Move over, "selfie." The 2014 Oxford Dictionaries' international Word of the Year is "vape."
The term, attached to the billion-dollar electronic cigarette industry, is defined by Oxford as follows:
Inhale and exhale the vapour produced by an electronic cigarette or similar device
An electronic cigarette or similar device; an act of inhaling and exhaling the vapour produced by an electronic cigarette or similar device
Oxford added the word to its online dictionary in August, and it is being considered for future inclusion in the print version.
"As vaping has gone mainstream, with celebrities from Lindsay Lohan to Barry Manilow giving it a go, and with growing public debate on the public dangers and the need for regulation, the language usage of the word 'vape' and related terms in 2014 has shown a marked increase," an Oxford Dictionaries blog post explains, quoting Judy Pearsall, its editorial director.
Electronic cigarettes were invented in 2003, but the earliest known usage of "vape" occurred in 1983, when a writer described a hypothetical "non-combustible cigarette" that would deliver a "metered dose of nicotine vapor."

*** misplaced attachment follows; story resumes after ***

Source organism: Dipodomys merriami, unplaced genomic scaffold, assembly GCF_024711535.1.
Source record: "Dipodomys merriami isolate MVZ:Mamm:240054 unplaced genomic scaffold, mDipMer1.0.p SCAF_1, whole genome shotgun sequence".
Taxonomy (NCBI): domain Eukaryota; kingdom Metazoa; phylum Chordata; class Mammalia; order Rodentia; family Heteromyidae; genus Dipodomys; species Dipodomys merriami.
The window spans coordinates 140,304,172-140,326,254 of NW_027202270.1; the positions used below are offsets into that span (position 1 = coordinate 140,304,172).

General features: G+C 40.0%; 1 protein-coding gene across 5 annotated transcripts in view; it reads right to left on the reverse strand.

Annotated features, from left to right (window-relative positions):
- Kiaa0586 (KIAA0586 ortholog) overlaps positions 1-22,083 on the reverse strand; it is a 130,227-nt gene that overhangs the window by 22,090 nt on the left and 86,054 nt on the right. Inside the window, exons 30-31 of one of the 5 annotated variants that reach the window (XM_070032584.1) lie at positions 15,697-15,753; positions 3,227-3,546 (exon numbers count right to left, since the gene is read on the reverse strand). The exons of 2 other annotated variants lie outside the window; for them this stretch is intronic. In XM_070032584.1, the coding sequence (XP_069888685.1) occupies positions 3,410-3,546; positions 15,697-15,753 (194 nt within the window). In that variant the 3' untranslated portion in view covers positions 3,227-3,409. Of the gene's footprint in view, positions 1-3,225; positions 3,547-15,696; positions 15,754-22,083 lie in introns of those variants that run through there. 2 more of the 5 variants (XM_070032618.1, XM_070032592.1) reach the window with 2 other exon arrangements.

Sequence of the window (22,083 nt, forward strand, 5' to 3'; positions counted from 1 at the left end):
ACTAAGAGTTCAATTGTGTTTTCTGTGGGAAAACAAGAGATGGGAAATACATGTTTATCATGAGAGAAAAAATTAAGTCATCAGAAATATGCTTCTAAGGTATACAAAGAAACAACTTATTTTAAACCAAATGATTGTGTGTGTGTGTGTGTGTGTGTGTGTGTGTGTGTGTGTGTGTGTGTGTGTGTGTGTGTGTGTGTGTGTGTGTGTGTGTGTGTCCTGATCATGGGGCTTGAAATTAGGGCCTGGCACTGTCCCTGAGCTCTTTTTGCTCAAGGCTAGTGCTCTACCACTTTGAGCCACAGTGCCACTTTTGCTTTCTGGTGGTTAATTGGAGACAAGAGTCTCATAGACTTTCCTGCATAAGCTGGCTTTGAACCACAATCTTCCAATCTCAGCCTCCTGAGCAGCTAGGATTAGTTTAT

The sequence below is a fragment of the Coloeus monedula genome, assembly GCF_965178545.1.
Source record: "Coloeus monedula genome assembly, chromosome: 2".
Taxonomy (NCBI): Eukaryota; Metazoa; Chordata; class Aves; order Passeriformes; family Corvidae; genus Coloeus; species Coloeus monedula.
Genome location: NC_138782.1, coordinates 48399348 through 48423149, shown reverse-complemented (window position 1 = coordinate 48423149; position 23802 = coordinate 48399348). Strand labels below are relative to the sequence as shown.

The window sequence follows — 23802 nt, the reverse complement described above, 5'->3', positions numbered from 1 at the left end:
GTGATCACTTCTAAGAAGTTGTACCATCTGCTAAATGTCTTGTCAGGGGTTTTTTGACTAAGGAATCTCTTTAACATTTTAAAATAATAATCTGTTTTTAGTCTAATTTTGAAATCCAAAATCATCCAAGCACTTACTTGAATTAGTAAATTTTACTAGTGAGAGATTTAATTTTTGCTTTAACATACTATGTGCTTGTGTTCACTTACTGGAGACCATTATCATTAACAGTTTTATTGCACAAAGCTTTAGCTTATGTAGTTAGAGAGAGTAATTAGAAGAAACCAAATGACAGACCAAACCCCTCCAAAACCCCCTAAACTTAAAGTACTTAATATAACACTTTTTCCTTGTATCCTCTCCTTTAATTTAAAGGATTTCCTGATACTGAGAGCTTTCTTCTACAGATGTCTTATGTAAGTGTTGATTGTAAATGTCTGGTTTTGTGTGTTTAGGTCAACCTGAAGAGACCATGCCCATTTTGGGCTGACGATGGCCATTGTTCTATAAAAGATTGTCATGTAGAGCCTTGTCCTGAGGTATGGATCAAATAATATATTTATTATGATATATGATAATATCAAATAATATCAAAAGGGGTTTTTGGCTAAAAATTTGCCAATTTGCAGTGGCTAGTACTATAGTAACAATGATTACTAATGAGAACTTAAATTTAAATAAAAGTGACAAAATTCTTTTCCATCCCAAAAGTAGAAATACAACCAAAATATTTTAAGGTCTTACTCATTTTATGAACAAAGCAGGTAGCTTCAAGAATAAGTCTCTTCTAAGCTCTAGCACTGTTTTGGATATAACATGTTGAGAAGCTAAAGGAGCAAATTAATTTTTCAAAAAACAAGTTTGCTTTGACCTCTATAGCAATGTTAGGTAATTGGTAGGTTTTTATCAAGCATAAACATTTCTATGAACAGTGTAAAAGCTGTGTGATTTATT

"The new habit, if it catches on, would be known as vaping," Rob Stepney wrote in New Society, a magazine published in London until 1988.
"Thus, it seems that vaping the word existed before vaping the phenomenon," Pearsall notes.
Vape beat out several other words on the Oxford 2014 shortlist, including:
- bae: noun used as "a term of endearment for one's romantic partner."
- budtender: noun, "a person whose job is to serve customers in a cannabis dispensary or shop."
- normcore: "A trend in which ordinary, unfashionable clothing is worn as a deliberate fashion statement."
- slacktivism: "noun, informal: Actions performed via the Internet in support of a political or social cause but regarded as requiring little time or involvement, e.g. signing an online petition or joining a campaign group on a social media website."
In 2013, "selfie" was the runaway choice for word of the year among Oxford editors.
"This is a little unusual," Oxford said at the time.
"Normally there will be some good-natured debate as one person might champion their particular choice over someone else's. But this time, everyone seemed to be in agreement almost from the start."